How do you go and fetch a Land Rover?
by Bill McClelland
Bill has again been busy this month, and I have managed to acquire a few pages of his diary. However, self preservation precludes me from exhibiting his most recent material. However...
Dear Diary: It seems some pages are missing from my diary. If I was of a suspicious turn of mind I might suspect that my wife (upon whom be the peace) was passing it along to her lawyer to help prepare a case of mental incompetence. But I am sure I just set it down some where safe and forgot all about it.
To fill in the missing bits I will just give a bald narration because I forgot the exact days on which events happened. They all took place however during the last two months.
It all started with the fateful cup of coffee in the pizzeria in North Augusta. Terry walked in and asked Harold and I if we wanted to sell the Land Rover that was dangling from the end of Harold's tow hook. As it happened, we didn't. Well, I didn't. Harold, sensing disaster, was only too willing to sell my Land Rover. I should have taken his advice. Instead, we went over to Terry's to look at his many Land Rovers. Over the course of the next week, while Harold recovered from a massive hang-over, I dickered back and forth with Terry on price and selection. We finally settled on a mutually acceptable price for 4 Land Rovers and I contacted Harold to let him know his tow hook was again required. It was at this point that his wife bought shares in Labatt's and Seagrams.
The day we moved the machines from Terry's back field over to my back field was not the sort of day you remember because of the weather. It was neither too hot nor too cold or indeed too much of anything except a Saturday. The First machine, an 88 pick-up, went uneventually enough, and was dropped beside the 88 from the wreckers. next came a 109 pick-up that also went quietly. Dixon (aka The Guy from Stats) had come top witness this great Land Rover migration, and we stayed to talk with Terry while Harold towed away this second machine. After 90 minutes had gone by we were starting to worry when he did not return for the next vehicle. More time went by. Imagine conversation lagging. Another hour. Finally hrold showed up, remarking how good the roast beef dinner had been. And how well the cold beers had gone with it. TGFS and I said nothing.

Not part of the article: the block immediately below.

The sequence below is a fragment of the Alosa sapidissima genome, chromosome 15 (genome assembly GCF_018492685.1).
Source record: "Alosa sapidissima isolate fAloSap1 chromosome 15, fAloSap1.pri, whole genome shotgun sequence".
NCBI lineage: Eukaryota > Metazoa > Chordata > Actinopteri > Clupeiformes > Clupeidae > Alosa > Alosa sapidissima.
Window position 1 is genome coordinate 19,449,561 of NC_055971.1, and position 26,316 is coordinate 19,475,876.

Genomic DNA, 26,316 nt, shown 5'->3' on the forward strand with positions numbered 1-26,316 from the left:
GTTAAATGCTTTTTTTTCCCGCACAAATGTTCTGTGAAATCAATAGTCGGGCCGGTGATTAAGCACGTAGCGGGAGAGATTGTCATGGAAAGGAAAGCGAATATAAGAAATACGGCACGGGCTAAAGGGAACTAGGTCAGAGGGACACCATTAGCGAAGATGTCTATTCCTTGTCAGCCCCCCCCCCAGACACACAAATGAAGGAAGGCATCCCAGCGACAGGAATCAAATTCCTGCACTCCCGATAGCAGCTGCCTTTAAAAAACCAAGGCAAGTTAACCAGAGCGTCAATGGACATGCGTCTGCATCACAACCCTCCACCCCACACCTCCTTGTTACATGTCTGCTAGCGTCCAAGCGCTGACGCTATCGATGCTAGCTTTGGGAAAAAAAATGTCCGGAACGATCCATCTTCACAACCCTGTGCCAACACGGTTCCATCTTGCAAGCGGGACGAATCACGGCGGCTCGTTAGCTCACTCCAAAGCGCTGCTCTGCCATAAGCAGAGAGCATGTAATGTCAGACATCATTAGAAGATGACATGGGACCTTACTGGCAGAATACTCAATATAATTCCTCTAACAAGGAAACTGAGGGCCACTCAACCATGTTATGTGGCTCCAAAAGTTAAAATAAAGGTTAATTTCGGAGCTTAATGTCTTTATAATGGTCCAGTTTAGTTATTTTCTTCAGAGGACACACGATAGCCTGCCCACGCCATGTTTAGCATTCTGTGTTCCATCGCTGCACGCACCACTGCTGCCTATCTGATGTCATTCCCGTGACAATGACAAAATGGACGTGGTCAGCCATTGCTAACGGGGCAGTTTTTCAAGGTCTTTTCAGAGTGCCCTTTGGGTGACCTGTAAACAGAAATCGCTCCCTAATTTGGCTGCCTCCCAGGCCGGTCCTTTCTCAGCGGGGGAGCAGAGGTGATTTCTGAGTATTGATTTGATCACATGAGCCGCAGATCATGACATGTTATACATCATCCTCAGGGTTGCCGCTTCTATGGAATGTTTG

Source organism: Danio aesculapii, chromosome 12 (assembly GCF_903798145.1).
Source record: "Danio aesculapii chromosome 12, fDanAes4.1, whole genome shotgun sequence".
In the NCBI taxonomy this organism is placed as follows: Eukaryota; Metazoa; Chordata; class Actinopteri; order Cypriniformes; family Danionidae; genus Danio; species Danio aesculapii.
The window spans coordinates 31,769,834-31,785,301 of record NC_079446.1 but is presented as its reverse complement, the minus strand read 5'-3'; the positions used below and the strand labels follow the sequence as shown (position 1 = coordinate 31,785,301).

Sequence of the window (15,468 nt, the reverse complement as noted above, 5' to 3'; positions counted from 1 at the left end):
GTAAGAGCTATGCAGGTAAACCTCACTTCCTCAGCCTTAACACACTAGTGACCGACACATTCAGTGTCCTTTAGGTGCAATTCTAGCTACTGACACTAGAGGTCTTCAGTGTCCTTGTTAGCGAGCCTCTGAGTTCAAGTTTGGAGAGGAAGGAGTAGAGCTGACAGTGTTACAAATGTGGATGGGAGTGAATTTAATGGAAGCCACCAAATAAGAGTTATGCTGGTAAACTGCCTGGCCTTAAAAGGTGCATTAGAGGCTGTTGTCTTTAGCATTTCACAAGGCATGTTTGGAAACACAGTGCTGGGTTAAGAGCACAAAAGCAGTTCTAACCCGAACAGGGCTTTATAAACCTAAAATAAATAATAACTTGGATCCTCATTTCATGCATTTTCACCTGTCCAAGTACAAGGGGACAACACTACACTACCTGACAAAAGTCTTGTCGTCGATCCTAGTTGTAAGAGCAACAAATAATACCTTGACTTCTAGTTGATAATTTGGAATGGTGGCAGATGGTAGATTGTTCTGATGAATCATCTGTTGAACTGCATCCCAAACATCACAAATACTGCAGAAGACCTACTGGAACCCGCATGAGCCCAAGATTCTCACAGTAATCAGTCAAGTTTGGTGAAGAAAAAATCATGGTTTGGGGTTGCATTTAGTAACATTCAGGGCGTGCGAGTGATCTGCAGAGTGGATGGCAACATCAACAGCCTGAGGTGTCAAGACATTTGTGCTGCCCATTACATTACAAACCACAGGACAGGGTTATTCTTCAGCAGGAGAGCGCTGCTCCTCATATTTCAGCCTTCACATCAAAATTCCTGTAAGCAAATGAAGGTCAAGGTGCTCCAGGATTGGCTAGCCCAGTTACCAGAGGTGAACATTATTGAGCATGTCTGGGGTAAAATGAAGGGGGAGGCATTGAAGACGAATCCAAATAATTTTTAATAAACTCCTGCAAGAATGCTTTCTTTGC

Then we hooked up the 88 station wagon and Harold and I left on trip 3 of the day. We went by the back road. We went slowly. It was to no avail. Less than five miles down the road the frame on the 88 disintegrated under the stress of the tow, or perhaps folded in the middle. Anyone in the drivers seat would have been crushed when the steering wheel imbedded itself in the seat back and the roof settled on the bonnet, after flattening the windscreen. Were we discouraged? You bet. Did we want to unhook and shove the various pieces into the deep ditch that bordered the road at that point? Only Harold. We kept going, slowly, very slowly, stopping from time to time to try and put out the fire caused by the friction on the gearbox and drive shaft. That stretch of gravel road has never been graded as well by the township. The crossmember for the snowplough leveled that road as it had never been leveled before.
When we finally dragged the sorry looking thing into the yard the smoke cloud was visible for two concessions and the smell of burning oil had the environmental health officer visiting me the next day. That machine looks as if ran over a land mine, or as if it was torpeoded and broke in the middle. A pittiful sight. Harold required another drink. The forth machine was an anti-climax, all went smoothly and there were five Land Rovers sitting behind the barn, 2 88 Station Wagons, an 88 pick-up and 2 109 pick-ups. My wife (upon whom there be the peace) treats me with an ominous silence.
Reprinted from the Ottawa Valley Land Rovers newsletter, July, 1994